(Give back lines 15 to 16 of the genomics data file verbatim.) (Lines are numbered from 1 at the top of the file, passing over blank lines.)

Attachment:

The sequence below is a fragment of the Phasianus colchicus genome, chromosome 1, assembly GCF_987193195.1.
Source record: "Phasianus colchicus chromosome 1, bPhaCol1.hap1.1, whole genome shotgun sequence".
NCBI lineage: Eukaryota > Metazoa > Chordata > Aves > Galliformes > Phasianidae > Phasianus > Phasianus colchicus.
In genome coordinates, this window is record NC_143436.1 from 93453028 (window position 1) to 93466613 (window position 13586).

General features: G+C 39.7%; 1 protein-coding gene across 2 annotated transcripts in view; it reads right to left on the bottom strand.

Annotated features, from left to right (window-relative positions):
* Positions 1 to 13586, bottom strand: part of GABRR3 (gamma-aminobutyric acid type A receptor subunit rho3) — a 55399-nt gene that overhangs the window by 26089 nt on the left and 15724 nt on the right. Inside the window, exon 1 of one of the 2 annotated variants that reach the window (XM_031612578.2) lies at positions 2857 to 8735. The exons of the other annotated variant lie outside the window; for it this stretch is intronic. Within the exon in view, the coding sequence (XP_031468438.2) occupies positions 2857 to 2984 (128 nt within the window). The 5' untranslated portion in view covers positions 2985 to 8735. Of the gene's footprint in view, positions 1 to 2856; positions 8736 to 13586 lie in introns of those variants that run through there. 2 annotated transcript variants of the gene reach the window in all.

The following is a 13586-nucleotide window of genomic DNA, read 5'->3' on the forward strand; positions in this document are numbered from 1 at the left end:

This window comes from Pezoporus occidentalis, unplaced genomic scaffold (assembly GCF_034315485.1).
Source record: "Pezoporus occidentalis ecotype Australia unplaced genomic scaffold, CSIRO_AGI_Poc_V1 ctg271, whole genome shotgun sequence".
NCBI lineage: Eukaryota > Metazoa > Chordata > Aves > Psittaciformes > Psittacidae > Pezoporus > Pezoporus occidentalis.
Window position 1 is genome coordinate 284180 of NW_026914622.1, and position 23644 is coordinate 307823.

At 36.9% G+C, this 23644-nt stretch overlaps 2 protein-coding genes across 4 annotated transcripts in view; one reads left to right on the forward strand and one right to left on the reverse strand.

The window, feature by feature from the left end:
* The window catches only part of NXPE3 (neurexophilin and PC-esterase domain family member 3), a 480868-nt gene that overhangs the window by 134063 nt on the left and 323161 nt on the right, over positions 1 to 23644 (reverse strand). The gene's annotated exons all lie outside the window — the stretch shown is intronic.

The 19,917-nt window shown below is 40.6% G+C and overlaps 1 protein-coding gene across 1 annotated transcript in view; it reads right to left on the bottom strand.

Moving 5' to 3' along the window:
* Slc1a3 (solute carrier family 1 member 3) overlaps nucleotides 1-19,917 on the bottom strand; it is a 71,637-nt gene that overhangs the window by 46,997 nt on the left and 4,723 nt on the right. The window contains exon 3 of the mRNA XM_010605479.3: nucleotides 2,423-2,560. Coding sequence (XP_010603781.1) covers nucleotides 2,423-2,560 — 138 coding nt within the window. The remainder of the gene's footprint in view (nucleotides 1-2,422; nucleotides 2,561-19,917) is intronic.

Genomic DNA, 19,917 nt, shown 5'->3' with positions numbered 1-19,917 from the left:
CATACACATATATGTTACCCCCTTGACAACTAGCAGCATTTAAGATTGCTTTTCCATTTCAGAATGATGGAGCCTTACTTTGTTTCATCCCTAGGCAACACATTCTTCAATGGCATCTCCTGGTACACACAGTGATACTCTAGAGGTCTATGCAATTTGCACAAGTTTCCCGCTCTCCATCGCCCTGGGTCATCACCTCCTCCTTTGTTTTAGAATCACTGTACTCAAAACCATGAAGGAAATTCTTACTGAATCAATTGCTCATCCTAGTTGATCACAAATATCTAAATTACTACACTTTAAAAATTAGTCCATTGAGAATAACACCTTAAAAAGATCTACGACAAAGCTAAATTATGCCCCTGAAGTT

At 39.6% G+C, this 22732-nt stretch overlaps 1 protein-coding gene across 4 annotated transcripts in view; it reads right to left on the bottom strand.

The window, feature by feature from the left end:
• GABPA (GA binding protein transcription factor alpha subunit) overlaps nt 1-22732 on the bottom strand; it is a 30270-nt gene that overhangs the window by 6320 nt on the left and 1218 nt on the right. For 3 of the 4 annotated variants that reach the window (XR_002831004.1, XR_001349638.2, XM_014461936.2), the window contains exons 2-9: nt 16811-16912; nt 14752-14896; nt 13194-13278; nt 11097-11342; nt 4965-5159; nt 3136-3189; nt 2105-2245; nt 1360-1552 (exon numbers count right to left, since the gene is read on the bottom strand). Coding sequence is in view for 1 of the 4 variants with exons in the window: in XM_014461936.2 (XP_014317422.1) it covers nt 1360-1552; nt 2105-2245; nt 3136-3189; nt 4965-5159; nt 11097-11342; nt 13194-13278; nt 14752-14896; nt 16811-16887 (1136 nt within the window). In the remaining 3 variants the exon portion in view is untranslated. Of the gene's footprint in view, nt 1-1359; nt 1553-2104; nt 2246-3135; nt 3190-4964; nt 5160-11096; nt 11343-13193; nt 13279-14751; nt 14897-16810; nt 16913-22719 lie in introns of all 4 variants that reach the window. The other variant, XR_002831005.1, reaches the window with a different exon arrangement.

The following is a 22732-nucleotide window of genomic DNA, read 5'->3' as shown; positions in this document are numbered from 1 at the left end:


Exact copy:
* The window catches only part of NXPE3 (neurexophilin and PC-esterase domain family member 3), a 480868-nt gene that overhangs the window by 134063 nt on the left and 323161 nt on the right, over positions 1 to 23644 (reverse strand). The gene's annotated exons all lie outside the window — the stretch shown is intronic.

The 19,917-nt window shown below is 40.6% G+C and overlaps 1 protein-coding gene across 1 annotated transcript in view; it reads right to left on the bottom strand.